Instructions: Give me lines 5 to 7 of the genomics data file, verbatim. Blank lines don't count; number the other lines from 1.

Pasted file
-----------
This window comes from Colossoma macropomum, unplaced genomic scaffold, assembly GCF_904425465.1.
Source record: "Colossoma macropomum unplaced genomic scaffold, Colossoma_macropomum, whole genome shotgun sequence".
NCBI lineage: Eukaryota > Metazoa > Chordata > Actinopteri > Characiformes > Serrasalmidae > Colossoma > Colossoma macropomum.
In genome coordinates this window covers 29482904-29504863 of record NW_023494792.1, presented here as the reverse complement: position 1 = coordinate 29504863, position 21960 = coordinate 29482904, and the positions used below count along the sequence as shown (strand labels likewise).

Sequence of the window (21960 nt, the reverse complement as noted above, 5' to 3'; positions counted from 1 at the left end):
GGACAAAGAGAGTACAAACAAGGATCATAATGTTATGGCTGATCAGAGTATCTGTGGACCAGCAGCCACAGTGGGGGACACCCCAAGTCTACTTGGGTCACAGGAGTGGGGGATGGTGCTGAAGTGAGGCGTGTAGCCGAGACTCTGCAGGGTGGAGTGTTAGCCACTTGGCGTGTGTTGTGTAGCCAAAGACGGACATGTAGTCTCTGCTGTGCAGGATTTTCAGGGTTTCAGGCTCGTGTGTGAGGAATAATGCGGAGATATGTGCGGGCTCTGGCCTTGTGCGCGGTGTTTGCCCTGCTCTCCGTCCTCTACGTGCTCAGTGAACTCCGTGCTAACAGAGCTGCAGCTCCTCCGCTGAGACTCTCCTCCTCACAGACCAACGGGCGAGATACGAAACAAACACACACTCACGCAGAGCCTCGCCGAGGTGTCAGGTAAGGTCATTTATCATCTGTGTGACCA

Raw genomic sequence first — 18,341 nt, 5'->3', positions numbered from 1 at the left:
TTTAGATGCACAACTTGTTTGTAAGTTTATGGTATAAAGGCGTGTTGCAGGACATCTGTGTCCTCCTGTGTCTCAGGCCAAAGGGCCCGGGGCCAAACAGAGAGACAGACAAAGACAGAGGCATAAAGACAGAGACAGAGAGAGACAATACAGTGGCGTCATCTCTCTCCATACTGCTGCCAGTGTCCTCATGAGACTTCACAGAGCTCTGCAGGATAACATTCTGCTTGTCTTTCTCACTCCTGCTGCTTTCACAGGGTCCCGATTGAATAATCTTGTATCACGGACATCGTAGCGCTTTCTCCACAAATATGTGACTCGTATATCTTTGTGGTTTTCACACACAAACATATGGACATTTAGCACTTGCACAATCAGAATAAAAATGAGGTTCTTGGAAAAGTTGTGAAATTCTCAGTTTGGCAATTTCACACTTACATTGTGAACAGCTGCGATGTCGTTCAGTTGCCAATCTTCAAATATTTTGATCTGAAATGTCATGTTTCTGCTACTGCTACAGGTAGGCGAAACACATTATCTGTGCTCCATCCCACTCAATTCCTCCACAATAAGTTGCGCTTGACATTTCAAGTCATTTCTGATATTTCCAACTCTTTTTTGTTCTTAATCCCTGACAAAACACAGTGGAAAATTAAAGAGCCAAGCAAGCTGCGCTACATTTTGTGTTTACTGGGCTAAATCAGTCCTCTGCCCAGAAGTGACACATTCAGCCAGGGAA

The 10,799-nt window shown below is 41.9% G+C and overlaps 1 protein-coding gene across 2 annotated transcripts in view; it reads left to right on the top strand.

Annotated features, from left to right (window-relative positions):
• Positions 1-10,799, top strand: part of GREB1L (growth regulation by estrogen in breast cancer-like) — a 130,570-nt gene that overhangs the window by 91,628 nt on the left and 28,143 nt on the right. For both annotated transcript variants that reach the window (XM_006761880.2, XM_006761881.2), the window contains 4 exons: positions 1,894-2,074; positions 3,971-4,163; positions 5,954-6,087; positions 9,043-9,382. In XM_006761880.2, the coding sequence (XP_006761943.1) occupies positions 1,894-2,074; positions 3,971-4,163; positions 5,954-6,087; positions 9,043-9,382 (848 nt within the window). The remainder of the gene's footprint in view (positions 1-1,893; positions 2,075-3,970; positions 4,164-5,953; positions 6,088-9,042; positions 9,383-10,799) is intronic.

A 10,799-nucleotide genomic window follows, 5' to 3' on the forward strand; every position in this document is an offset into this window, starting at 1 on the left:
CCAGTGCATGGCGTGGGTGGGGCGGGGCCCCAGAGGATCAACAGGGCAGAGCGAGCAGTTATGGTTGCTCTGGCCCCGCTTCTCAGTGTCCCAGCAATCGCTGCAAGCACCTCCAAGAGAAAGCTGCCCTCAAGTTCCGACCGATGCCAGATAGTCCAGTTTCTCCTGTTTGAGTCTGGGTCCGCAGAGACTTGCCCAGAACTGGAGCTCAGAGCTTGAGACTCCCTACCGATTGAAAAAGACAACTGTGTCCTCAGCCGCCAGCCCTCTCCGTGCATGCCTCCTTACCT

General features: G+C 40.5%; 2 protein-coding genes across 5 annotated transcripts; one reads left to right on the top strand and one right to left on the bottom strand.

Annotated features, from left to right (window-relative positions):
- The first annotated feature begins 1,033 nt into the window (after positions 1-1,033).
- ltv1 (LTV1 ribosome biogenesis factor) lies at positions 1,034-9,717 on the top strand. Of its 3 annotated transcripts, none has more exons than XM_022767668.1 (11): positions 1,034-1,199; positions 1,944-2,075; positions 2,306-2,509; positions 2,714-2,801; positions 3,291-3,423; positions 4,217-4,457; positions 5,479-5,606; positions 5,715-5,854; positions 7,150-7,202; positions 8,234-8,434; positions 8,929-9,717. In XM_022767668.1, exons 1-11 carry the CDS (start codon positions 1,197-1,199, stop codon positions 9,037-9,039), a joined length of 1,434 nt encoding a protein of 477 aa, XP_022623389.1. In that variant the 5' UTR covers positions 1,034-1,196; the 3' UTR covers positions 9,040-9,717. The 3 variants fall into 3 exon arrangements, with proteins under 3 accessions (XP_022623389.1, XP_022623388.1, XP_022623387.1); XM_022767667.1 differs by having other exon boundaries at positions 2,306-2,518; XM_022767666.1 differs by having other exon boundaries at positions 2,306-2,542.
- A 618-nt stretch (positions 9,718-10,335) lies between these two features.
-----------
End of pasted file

Sequence of the window (21960 nt, the reverse complement as noted above, 5' to 3'; positions counted from 1 at the left end):
GGACAAAGAGAGTACAAACAAGGATCATAATGTTATGGCTGATCAGAGTATCTGTGGACCAGCAGCCACAGTGGGGGACACCCCAAGTCTACTTGGGTCACAGGAGTGGGGGATGGTGCTGAAGTGAGGCGTGTAGCCGAGACTCTGCAGGGTGGAGTGTTAGCCACTTGGCGTGTGTTGTGTAGCCAAAGACGGACATGTAGTCTCTGCTGTGCAGGATTTTCAGGGTTTCAGGCTCGTGTGTGAGGAATAATGCGGAGATATGTGCGGGCTCTGGCCTTGTGCGCGGTGTTTGCCCTGCTCTCCGTCCTCTACGTGCTCAGTGAACTCCGTGCTAACAGAGCTGCAGCTCCTCCGCTGAGACTCTCCTCCTCACAGACCAACGGGCGAGATACGAAACAAACACACACTCACGCAGAGCCTCGCCGAGGTGTCAGGTAAGGTCATTTATCATCTGTGTGACCA

Raw genomic sequence first — 18,341 nt, 5'->3', positions numbered from 1 at the left: